November 23, 1991

 
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The Night Bert Cooper Almost Beat
Evander Holyfield for the Heavyweight Title

BY Carlos Acevedo |  illustrations: Adam Stafford

By the late 1980s, the end of the glitziest decade since the Jazz Age, Bert Cooper was at rock bottom. Zealous partying had waylaid his stamina. At times, he popped more tabs on Old Milwaukee cans than jabs in sparring sessions. He swapped speedbags for dimebags—and worse. His mentor, Joe Frazier, had left him, and his reputation in the ring was in ruins after he quit on the stool against a comebacking George Foreman in Phoenix on June 1, 1989.

Against Foreman, the luckless Cooper, who refused to answer the bell for the third round, fell to more than just the earthshaking blows of “Big George.” In fact, Cooper would later claim that a low-rent conspiracy had taken place in order to sabotage his chances against the aging ex-heavyweight champion of the world. Two sultry women—identical twins, for the love of God—had buttonholed Cooper in the lobby of the Macha Hotel and led him on a 72-hour ménage-a-trois binge that left him spent on fight night.

Not exactly Warren Commission material, to be sure, but the lurid details are pure Bert Cooper: “I didn’t sleep for three days,” Cooper told Ken Rodriguez of the Miami Herald years after the fight had taken place. "They set me up. I drank about a keg and had some mixed drinks and Long Island iced teas. I did about a quarter ounce of cocaine." Indeed, Cooper tested positive for cocaine after the fight and was docked his entire $25,000 purse. To make matters worse, the Arizona State Athletic Commission suspended Cooper in absentia. Bert Cooper, you see, was on a bender across the Grand Canyon State that would last nearly three months, or far longer than any of his training camps.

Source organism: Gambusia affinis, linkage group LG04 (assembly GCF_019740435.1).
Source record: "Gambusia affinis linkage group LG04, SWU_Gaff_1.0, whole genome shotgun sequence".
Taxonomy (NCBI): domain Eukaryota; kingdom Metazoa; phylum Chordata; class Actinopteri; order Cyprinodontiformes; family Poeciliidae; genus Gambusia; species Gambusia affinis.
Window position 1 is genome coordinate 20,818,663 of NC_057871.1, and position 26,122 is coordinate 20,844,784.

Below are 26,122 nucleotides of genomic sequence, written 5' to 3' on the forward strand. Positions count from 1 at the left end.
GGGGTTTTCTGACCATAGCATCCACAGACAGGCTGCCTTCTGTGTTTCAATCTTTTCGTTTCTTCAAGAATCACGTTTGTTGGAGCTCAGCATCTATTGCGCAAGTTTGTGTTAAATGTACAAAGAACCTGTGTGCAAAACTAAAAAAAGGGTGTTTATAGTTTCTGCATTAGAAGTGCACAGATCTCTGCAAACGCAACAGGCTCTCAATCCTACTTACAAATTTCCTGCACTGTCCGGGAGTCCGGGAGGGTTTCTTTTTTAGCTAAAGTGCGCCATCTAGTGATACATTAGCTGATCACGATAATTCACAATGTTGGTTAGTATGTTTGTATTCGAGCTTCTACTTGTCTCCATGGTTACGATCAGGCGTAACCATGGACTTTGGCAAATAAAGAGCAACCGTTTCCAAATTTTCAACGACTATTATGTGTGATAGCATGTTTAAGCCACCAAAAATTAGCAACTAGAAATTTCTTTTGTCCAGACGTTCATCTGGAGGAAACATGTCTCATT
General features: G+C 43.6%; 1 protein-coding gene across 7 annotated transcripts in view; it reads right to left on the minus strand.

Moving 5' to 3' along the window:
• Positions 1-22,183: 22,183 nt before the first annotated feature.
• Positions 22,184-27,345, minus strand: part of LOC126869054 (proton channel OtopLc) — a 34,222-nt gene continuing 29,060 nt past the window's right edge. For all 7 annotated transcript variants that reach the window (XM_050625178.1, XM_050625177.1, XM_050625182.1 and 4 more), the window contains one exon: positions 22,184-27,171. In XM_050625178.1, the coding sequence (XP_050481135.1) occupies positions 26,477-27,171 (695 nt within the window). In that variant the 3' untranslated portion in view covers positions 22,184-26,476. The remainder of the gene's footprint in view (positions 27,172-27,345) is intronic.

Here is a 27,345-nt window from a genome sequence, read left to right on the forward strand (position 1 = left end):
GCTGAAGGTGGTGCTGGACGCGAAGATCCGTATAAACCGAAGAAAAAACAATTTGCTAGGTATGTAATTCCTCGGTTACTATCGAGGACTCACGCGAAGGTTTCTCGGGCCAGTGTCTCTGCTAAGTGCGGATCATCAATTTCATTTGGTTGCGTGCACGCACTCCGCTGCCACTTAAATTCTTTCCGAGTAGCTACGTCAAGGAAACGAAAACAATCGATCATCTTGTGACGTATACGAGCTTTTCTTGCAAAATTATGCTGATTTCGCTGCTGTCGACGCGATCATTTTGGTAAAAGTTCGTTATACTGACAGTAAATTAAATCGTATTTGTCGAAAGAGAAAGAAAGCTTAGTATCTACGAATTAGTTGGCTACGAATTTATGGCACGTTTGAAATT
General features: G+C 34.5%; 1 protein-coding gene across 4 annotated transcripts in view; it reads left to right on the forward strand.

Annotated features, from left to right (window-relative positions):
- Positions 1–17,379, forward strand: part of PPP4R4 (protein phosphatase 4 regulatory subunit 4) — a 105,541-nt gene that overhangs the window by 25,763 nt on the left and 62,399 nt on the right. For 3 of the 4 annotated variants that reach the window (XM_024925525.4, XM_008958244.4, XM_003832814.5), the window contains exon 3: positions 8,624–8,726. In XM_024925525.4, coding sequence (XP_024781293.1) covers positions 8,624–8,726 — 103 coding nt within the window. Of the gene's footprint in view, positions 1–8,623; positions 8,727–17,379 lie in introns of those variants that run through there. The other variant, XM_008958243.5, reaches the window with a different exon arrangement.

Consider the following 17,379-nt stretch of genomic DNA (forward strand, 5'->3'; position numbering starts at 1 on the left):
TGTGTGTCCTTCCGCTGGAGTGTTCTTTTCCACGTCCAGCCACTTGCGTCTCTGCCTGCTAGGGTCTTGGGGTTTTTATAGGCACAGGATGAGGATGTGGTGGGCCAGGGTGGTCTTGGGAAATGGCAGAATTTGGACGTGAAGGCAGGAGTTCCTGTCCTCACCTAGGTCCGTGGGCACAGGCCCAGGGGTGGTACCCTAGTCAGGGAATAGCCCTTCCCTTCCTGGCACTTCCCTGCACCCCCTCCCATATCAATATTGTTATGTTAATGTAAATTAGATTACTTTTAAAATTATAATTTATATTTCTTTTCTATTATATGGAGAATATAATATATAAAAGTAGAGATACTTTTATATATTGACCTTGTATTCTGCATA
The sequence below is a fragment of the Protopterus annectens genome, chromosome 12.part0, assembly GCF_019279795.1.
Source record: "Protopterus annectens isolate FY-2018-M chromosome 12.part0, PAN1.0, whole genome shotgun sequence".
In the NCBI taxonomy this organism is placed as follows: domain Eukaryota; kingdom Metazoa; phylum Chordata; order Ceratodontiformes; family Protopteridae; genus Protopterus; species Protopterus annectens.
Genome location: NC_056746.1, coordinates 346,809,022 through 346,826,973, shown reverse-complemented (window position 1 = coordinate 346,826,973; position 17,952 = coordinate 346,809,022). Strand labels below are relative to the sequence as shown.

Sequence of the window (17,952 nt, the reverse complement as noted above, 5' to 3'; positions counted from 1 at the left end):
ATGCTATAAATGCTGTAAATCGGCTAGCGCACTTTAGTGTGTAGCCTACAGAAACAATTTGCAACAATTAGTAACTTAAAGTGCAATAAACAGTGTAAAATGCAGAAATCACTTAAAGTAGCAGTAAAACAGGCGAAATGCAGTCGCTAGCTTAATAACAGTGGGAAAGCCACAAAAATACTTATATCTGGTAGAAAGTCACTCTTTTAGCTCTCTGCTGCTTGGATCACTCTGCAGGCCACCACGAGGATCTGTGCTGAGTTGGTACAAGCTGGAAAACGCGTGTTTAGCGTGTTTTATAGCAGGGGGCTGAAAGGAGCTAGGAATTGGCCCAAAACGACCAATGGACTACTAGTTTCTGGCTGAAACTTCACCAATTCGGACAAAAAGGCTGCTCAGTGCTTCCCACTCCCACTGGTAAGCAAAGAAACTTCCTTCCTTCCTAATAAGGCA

Bertram Blair Cooper was only a teenager when he begged his father to take him down to Philadelphia from Sharon Hill, Pennsylvania, where he was born and raised, to train with Joe Frazier, the heavyweight legend still toiling in his gym on North Broad Street. “I was 15,” Cooper told The Roanoke Times about meeting Joe Frazier. “I used the money I earned working at a Hess gas station to pay the fee to work out. His gym was a slaughterhouse. After I started beating up some older guys, Joe started watching me, and then I stopped having to pay.”

A sturdy cruiserweight with a muscle-packed frame and bulging biceps, Cooper was billed as the nephew of Frazier, whose true bloodline (Marvis, Rodney, Tyrone, and Joe, Jr.) had washed out as pros over the years. Cooper quickly made a name for himself with explosive wins over two former Olympians, Henry Tillman in 1986 and, at heavyweight, Willie De Wit in 1987.

No sooner had Cooper begun to establish himself, however, than his libertine outlook began to undercut his career. And Frazier, whose disciplinarian attitude was as legendary as his feats in the ring, soon began to sour on his protégé. Frazier cut Cooper loose after the debacle against Foreman. Cooper remained bitter at his childhood idol for years. “When I was a kid,” Cooper told Bernard Fernandez in 1991, “he used to open up his coat and say, 'Here, kid, take your best shot.' I'd like to take that shot now.”

When the partying after the Foreman fight wound down, Cooper entered a rehab center and geared up for an uncertain future. Returning to boxing a few months later, he renewed his commitment to discipline—in his own fashion, of course—but eventually surrounded himself with a fairground aura that held out little promise of success. His new team included former WWF star Big John Stud, an ex-bodyguard to wrestlers named Jimmy Lee Adams, and a young wild-eyed promoter who nicknamed himself “Elvis.”